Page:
“They wouldn’t fit in here,” a senior leader says. “They wouldn’t be a fit with our culture.”
I can’t recall how many times in my career I have heard this feedback as leaders are assessing talent to join their organizations. Not a cultural fit. Couldn’t work here. Just wouldn’t fit in with the team. Don’t see them getting along with everyone else.
It’s an instinct. It’s a gut feeling. It’s a premonition. The leader has assessed so much talent in their career. They know who will succeed and who won’t succeed here. The leader knows best.
Cultural fit has increasingly become dangerous code language. When leaders don’t want to hire someone, them not being a cultural fit can be a last-resort way to reject them. And because no one wants to be responsible for being the one to have made a “bad hire,” we move onto the next candidate. The one that will be a “cultural fit.”
How do we define our work cultures? It’s the values, behaviors and sometimes unspoken and unwritten rules of how we operate and get business done. Rather than leaving culture as a vague term that’s then up to interpretation, we need to be specific on what makes up our cultures and what qualities will make individuals successful in our organizations.
So how do you stop leaders from using those two words? Start with these three principles.
1. Discourage questions that are synonymous with cultural fit
Leaders might stop using the words cultural fit, but that doesn’t stop them from asking questions that come back to the same vague principle. Here are some questions to watch out for:
Could I travel with this person post-pandemic and make small talk in the airline lounge?
Could I enjoy a glass of wine with this person?
How can I assess our chemistry over video?
Would I invite this person to my home for dinner?
Would I trust this person to watch my children? (As a friend pointed out, if they don’t like children, does that make them a bad person?)
Ensure the focus is on evaluating talent on a skills fit and a values fit to avoid bias in evaluating individuals.
2. Focus on skills fit
What are the key skills needed to do this job successfully? What are the prior experiences that would enable this individual to make impact in this role? And what did the job description actually say?
For example, if you are hiring someone for a performance marketing role, you will want to ensure they have expertise in customer acquisition, email marketing, ecommerce merchandising, website analytics and optimization and more. You want to focus on their track record of success, find out what they have learned from their mistakes and get a good understanding of where their expertise lies.
Ask yourself what skills are a must-have, and what skills are a nice-to-have. No one individual will check all the boxes for all of the skills you are looking for. Remember that you are also looking for talent who will learn and grow with the organization.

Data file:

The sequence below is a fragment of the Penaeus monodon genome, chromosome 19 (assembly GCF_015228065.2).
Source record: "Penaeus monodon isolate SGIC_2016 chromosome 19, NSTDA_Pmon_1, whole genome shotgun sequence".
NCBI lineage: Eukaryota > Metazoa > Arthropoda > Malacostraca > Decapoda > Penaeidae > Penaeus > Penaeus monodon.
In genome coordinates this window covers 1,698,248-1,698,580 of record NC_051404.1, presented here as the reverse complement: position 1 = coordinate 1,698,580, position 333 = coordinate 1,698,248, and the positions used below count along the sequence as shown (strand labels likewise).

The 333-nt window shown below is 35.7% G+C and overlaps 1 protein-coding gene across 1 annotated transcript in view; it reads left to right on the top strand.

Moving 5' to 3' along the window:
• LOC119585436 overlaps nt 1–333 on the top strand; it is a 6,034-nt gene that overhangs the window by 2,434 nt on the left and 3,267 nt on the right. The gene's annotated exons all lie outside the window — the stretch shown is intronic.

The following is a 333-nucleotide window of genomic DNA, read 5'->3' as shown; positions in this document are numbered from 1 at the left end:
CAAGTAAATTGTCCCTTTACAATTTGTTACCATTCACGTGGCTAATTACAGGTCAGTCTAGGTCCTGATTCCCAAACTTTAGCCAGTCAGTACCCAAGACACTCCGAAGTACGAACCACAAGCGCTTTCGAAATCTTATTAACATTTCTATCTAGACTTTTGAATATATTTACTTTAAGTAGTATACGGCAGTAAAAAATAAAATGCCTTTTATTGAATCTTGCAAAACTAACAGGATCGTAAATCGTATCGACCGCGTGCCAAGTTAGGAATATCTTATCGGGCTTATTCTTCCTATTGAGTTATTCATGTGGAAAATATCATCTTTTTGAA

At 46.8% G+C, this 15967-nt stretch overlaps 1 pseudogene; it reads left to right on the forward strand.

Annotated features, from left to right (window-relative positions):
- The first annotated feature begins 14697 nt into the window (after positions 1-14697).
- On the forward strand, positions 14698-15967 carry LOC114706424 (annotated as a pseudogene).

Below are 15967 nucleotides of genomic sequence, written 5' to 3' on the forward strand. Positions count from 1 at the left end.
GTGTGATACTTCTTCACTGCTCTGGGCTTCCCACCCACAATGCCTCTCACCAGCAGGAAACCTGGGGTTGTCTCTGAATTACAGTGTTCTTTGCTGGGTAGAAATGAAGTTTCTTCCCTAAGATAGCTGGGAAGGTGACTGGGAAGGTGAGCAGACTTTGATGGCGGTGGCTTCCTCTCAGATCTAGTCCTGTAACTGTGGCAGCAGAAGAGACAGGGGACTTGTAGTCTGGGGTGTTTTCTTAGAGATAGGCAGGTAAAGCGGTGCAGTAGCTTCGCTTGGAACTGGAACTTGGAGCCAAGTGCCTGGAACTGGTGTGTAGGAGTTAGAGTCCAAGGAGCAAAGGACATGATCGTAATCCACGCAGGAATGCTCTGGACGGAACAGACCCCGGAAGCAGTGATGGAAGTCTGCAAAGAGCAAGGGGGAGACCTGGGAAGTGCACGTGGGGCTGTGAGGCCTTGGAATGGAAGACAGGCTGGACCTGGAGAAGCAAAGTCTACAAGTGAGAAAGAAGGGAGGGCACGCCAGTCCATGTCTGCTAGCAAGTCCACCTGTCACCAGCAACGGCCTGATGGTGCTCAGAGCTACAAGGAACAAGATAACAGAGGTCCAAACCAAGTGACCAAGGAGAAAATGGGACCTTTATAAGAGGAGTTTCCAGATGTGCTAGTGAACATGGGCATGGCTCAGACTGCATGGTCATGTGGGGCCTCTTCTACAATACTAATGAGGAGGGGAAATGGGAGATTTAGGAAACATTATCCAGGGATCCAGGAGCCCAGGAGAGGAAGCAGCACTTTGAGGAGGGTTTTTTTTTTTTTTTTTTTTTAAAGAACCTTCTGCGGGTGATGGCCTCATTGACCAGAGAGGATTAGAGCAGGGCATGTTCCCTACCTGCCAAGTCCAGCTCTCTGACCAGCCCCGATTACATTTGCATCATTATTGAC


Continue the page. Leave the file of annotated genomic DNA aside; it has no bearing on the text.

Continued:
3. Define your values, then evaluate for values fit
You can’t assess and hire for a values fit if you don’t have a clear articulation of what your values are. Ensure your organization’s values are well defined. Then use those values as criteria for how you evaluate if talent will be successful at your organization.
Starbucks outlines the values it lives by, including “acting with courage, challenging the status quo and finding new ways to grow our company and with each other.” A key question to ask a candidate for a job at Starbucks would be: Tell me about a time you had to lead with courage and conviction to challenge the status quo.
Another example of a company that outlines its values is Google. It cites as its values the “10 things we know to be true.” One of the 10 things Google knows to be true: Fast is better than slow. A key question to ask a candidate would be: Can you reflect on a time you brought a product to market and how that process from start to finish could have been faster than it was?
And finally, Whole Foods focuses on six core values. “We promote team member growth and happiness” is a key value that is critical to its success. It creates empowering environments where people can flourish and reach their highest potential. Based on this core value, a key question to ask a candidate would be: Tell me the ways in which you have enabled your teams to be successful at work and at home in this pandemic. How have you been a role model for focusing on your own mental and physical wellbeing?
When you are clear about what you stand for, and the values that make up your culture, it then becomes easier to evaluate talent fairly and consistently. Let’s stop focusing on cultural fit. Let’s start focusing on the skills and the experiences great talent will bring to our organizations.
Original post from entrepreneur.com